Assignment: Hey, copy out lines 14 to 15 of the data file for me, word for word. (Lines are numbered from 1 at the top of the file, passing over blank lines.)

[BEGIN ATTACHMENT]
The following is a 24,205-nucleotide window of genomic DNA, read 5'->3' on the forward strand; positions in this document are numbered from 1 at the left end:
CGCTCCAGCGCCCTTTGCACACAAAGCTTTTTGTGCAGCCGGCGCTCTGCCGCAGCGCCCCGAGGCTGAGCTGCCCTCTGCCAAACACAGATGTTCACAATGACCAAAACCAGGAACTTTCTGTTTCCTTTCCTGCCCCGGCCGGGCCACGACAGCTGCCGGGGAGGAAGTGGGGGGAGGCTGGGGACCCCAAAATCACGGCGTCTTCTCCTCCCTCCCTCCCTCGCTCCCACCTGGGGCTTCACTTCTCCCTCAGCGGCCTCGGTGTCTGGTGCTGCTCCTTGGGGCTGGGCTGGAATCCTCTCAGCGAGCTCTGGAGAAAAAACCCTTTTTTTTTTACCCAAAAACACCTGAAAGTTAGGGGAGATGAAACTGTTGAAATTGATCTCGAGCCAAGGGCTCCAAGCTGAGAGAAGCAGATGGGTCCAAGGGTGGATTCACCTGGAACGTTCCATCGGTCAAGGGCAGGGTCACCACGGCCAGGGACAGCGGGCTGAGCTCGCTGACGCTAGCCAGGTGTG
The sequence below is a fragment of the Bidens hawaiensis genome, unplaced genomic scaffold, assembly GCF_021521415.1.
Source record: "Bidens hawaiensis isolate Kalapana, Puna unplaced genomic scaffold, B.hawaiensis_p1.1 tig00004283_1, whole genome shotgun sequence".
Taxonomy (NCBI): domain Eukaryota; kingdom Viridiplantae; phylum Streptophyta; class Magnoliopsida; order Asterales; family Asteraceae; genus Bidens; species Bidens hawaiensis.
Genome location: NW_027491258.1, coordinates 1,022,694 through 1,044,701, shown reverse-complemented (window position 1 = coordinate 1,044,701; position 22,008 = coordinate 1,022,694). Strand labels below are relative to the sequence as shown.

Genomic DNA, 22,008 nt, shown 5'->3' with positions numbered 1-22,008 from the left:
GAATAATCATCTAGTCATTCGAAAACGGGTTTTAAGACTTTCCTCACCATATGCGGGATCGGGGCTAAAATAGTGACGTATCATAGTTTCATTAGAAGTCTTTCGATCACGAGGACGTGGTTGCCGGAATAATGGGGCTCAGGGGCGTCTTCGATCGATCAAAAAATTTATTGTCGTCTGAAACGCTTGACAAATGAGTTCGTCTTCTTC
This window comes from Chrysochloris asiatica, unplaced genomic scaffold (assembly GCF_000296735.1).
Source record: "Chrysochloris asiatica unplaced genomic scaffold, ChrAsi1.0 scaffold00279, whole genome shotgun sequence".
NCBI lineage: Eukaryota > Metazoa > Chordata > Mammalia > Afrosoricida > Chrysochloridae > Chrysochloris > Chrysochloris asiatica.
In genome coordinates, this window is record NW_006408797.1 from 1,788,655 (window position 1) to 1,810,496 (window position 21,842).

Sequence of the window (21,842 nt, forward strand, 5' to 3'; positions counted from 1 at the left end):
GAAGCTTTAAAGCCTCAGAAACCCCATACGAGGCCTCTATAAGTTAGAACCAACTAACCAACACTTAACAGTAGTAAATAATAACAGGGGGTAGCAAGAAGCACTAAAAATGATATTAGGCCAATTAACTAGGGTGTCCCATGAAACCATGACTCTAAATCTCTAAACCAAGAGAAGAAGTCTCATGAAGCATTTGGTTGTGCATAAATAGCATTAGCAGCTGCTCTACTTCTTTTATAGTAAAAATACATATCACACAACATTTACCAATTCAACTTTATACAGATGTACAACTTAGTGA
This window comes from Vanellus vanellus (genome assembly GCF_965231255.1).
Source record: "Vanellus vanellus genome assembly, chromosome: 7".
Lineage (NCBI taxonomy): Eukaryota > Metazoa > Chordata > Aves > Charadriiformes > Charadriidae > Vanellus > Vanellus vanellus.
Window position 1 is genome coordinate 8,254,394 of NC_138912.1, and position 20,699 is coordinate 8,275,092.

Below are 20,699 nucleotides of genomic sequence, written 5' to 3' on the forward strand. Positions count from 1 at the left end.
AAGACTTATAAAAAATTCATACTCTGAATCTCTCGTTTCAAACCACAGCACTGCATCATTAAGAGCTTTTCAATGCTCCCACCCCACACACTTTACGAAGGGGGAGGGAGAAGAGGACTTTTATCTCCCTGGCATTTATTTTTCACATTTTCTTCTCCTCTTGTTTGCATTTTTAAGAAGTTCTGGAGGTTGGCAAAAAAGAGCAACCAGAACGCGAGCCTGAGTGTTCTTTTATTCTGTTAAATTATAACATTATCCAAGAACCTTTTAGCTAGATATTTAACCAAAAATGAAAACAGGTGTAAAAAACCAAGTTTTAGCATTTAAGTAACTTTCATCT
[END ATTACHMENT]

GAAGCTTTAAAGCCTCAGAAACCCCATACGAGGCCTCTATAAGTTAGAACCAACTAACCAACACTTAACAGTAGTAAATAATAACAGGGGGTAGCAAGAAGCACTAAAAATGATATTAGGCCAATTAACTAGGGTGTCCCATGAAACCATGACTCTAAATCTCTAAACCAAGAGAAGAAGTCTCATGAAGCATTTGGTTGTGCATAAATAGCATTAGCAGCTGCTCTACTTCTTTTATAGTAAAAATACATATCACACAACATTTACCAATTCAACTTTATACAGATGTACAACTTAGTGA
This window comes from Vanellus vanellus (genome assembly GCF_965231255.1).